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Types of passengers on the plane, part 1

paxe-kind

Types of passengers on the plane, part 1

These are the worst seatmates on the plane

That can be annoying: a restless child working on the backrest with their feet.

Whether short or long-haul flight, on a business trip or holiday flight: fellow passengers can drive you crazy. We have compiled the typology of the worst types of passengers. Some may look familiar to you.

Since flying is no longer a privilege of the upper ten thousand, but is used as a means of mass transport, unpleasant encounters with other passengers have also occurred over the Wollen. The boom in low-cost airlines in recent years has allowed people from all walks of life to board planes. But: Poor personal hygiene, bad behavior and audacity are not tied to the ticket price.

The sweaty one

Mostly it’s men. You don’t look at them and you only notice them when you sit down in their immediate vicinity. Or rather: the nose gets to feel it: the guys are “unsniffable”. You shouldn’t look for hot aftershave or a nasty men’s perfume, but mostly sour. The bitter bodily odors have already settled in the clothing and are unfortunately not a temporary phenomenon, but permanent. This type is often encountered at transfer airports such as Frankfurt. If you board a plane bound for the USA and still feel fresh yourself, the smelly seat neighbor has already had a night feeder flight from Asia behind him. There is only one antidote: implement. Provided that the plane is not fully booked.

The Chatterbox

This phenomenon is independent of gender and class and occurs from the first row in first class to the last row in economy class: people who talk endlessly without being asked. They always choose their victims at random, regardless of whether they are sitting on their left or right. They actually have nothing to say and only talk about themselves. The talker nonchalantly overlooks the fact that you have a book or a magazine in front of you that you would like to read. Only on a long-haul flight can food stop the chatterbox, but that moment only lasts for a short time. The only thing that helps is to either ask the flight attendants for earplugs and use them demonstratively, or to put on the inflight entertainment headphones.

The elbow type

The tighter the seating, the more uncomfortable he behaves: the top dog in the cabin. He makes himself wider than he really is and insists on using only the armrest that passengers in Economy Class have to share. This type of passenger gets particularly uncomfortable on night flights because they can also hit your ribs with their elbows – usually after you’ve just dozed off. It hits you the worst when you’ve caught a middle seat and are cornered by two elbow guys. Unfortunately, he’s closely related to the next annoying type of passenger.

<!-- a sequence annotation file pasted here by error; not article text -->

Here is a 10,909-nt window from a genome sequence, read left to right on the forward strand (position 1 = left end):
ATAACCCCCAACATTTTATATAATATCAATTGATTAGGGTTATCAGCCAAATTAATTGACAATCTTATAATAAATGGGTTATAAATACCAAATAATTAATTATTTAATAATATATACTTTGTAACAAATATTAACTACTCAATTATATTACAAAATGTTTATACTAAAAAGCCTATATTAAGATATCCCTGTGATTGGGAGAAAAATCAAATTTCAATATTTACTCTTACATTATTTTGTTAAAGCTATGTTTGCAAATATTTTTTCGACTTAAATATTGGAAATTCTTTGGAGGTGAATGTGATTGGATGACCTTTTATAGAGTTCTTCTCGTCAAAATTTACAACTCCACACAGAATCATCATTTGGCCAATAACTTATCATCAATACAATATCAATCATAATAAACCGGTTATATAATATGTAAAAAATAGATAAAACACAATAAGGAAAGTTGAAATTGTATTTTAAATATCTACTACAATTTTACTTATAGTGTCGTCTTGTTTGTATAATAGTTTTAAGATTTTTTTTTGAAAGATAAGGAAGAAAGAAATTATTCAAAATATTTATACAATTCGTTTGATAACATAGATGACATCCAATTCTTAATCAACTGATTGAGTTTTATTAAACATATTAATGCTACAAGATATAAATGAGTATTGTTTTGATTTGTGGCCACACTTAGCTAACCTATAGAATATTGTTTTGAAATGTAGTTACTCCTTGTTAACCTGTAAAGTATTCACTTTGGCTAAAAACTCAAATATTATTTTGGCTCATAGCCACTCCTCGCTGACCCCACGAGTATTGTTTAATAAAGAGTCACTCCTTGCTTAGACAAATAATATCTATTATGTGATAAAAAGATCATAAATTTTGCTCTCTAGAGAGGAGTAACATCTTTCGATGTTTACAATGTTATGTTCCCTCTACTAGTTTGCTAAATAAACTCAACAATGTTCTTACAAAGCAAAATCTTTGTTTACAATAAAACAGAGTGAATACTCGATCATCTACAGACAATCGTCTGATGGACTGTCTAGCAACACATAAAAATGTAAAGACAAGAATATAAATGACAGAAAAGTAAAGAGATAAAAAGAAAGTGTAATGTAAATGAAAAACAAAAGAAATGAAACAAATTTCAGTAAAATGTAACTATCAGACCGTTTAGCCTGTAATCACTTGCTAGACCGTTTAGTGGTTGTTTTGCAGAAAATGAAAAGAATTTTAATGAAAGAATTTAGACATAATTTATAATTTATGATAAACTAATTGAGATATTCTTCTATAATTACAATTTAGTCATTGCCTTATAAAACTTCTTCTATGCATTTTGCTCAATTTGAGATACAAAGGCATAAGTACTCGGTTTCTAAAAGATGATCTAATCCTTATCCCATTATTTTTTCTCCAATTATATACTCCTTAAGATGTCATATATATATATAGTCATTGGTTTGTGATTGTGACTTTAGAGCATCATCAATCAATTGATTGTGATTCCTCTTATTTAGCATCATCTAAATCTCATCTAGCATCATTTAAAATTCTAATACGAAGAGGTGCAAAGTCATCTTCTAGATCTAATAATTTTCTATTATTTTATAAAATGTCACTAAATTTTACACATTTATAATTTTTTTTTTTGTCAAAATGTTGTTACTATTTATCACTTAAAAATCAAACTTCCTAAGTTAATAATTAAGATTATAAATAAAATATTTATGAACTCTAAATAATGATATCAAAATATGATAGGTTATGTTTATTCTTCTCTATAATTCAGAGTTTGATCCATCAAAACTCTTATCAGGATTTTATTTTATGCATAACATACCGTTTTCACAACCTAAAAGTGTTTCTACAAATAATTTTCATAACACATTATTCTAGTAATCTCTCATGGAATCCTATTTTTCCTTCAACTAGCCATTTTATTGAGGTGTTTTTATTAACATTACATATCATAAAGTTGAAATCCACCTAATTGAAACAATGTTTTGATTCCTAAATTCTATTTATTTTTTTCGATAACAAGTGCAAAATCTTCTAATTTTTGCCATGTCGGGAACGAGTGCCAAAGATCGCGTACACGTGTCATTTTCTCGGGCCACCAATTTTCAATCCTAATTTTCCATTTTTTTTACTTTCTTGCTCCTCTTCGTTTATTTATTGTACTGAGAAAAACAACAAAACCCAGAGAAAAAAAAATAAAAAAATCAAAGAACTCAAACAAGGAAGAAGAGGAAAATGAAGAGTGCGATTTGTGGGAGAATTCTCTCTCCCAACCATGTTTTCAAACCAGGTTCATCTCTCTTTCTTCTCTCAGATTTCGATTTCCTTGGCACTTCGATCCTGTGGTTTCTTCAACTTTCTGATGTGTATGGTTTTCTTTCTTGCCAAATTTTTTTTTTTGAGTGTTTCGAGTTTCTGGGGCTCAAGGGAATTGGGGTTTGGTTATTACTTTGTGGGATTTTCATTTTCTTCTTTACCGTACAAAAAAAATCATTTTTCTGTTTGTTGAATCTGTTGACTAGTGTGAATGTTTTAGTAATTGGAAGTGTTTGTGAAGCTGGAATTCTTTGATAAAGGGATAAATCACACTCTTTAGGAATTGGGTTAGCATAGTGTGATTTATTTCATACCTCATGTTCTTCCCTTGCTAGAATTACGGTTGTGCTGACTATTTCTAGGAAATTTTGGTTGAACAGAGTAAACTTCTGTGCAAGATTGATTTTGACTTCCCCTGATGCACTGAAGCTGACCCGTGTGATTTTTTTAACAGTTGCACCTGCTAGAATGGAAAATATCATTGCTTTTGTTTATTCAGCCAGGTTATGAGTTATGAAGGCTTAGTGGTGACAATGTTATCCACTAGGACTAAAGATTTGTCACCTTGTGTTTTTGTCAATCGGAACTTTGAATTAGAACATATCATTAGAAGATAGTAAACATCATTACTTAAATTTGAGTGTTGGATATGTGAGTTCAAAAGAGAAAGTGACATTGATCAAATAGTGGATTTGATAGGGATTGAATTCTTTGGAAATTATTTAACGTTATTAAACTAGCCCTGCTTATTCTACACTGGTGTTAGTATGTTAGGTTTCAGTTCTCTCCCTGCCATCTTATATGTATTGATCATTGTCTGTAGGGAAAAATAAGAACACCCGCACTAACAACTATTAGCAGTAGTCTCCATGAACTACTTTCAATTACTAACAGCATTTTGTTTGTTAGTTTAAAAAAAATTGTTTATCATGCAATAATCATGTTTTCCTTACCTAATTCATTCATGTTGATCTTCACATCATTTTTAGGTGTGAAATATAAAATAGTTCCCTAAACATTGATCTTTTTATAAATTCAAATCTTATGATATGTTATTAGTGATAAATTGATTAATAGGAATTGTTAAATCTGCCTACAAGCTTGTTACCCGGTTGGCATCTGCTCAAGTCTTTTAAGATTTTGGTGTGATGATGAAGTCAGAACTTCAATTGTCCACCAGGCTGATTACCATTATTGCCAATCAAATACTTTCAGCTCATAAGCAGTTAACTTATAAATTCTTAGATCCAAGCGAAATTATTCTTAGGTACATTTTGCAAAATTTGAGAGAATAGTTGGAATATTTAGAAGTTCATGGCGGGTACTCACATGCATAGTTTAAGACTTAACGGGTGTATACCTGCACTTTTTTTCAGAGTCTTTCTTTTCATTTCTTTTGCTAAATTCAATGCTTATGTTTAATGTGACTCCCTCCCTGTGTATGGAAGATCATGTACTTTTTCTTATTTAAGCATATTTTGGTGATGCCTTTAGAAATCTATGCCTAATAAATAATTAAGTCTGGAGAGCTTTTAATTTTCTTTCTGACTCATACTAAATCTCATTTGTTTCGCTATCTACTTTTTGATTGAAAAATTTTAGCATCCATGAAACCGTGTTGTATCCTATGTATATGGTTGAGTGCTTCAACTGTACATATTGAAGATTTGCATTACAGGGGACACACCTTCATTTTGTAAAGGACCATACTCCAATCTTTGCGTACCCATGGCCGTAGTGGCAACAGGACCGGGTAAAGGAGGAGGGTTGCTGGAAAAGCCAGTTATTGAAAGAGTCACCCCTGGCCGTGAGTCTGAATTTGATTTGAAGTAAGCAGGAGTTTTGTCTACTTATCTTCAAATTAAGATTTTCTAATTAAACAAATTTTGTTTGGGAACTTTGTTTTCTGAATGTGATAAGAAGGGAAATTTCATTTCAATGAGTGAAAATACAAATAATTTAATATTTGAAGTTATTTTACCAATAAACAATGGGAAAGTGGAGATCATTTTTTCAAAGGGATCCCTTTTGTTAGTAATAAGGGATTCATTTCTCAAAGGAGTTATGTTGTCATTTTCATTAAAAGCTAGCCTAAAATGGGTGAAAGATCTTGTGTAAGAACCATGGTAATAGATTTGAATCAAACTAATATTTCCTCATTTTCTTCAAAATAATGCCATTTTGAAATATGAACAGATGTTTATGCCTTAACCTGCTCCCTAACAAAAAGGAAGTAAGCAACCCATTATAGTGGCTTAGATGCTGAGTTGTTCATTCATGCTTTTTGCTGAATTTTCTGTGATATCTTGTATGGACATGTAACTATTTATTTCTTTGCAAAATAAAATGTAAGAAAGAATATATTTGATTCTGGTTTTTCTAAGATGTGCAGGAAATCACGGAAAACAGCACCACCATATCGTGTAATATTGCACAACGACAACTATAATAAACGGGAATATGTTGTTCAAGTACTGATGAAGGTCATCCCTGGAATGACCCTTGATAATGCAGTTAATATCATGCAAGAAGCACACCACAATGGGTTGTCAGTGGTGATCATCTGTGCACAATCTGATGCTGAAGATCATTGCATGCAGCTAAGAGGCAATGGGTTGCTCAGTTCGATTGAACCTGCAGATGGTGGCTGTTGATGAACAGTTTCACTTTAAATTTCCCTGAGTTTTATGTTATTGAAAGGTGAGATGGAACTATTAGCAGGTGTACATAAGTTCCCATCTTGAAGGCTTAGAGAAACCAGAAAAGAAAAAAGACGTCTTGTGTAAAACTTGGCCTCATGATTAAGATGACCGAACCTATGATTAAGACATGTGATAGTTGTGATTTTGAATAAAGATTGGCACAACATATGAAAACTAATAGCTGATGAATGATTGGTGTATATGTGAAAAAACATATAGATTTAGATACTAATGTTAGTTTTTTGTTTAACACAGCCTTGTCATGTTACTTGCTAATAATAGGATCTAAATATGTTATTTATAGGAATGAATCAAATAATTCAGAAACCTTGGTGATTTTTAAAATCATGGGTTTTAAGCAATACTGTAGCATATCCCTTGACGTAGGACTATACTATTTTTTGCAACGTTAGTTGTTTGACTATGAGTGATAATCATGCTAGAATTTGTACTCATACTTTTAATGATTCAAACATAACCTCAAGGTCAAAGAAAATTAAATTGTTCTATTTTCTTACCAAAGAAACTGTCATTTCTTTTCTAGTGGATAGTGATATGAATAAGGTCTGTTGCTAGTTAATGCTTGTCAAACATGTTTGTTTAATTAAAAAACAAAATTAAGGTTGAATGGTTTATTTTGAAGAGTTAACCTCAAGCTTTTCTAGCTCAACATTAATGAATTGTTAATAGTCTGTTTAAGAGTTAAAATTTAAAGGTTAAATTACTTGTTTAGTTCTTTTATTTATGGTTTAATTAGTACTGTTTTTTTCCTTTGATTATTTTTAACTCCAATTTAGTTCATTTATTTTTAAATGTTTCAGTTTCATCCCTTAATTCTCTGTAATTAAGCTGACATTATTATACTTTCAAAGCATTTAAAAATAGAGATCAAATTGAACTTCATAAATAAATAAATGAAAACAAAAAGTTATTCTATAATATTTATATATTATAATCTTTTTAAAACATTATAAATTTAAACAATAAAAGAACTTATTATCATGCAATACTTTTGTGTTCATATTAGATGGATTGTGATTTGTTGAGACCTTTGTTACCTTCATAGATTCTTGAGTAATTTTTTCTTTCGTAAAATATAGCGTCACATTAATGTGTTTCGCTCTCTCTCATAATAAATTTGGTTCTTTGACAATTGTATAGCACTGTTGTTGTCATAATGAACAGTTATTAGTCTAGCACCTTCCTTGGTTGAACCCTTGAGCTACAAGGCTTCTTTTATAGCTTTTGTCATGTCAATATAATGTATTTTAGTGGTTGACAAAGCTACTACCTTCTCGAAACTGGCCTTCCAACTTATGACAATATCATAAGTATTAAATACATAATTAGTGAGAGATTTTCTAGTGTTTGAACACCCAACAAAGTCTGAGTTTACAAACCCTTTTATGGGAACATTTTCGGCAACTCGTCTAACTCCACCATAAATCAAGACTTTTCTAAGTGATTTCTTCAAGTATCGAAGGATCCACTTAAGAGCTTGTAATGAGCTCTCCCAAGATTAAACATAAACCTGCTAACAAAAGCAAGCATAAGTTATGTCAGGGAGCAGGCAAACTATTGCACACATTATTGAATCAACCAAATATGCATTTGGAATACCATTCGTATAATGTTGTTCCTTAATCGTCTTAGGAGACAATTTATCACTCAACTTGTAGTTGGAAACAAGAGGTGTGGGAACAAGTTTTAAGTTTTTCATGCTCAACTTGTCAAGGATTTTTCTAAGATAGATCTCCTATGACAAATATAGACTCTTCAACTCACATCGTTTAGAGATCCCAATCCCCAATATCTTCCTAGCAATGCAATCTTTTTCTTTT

They hardly give a damn about what’s going on behind their backs: the ruthless backrest retractors. With a spontaneous return, they snapped their backrest to maximum inclination. Whoops, they already have the salad on their knees or the contents of their water cup. This type of passenger does not know that the backrest can also be operated by gently pressing a button. Even turning around with a scrutinizing look before the action is unthinkable. A backrest that is suddenly tilted back noticeably narrows the perceived space, even at eye level. Are you reading the newspaper now? Impossible! You shouldn’t think about your laptop at all, because the space is far too narrow when the table is folded down. The only thing that helps is a tip on the shoulder of the person in front and clear announcements. Or to fly with Ryanair: Their seats cannot be adjusted.

She or he sits on scheduled or charter flights, often takes a seat next to one, and is characterized by a mixture of awkwardness and exuberance. The occurrence is usually associated with exaggerated volume when speaking. The infrequent flyer is easily recognizable by the boarding card that is only printed out at the airport after check-in. Because online check-in at home on the computer with a DINA4 printout or via smartphone is alien to this type of person. When boarding at the gate, they needed help: because how does the barcode fit on the reading window? Arrived on the plane, the eyes search desperately for a clue to the row of seats and the seat number. Where is that? A tip from fellow travelers is always welcomed with gratitude. But the rare flyer is particularly annoying for the next type of passenger.

The I’m important pushover

They prefer to sit on the “plane” in the mornings and evenings, as they call their favorite means of transport. They are mostly on the road for professional reasons and collect endless bonus miles. They have attached the gray frequent flyer luggage tag to their trolley for everyone to see. Just because they have been honored with Frequent Traveler (FTL) status by Lufthansa, they think they are something better. To be an FTLer, you need to have logged 35,000 miles or completed 30 flights in a calendar year. Then you can also visit the lounge and nibble on nuts before departure. When queuing or boarding, they roll their eyes at the rare fliers, where everything happens a little more slowly. Before take-off and immediately after landing, this mostly male species attracts attention because they have to make phone calls. “Hello, I just landed.” You take yourself the most important thing.

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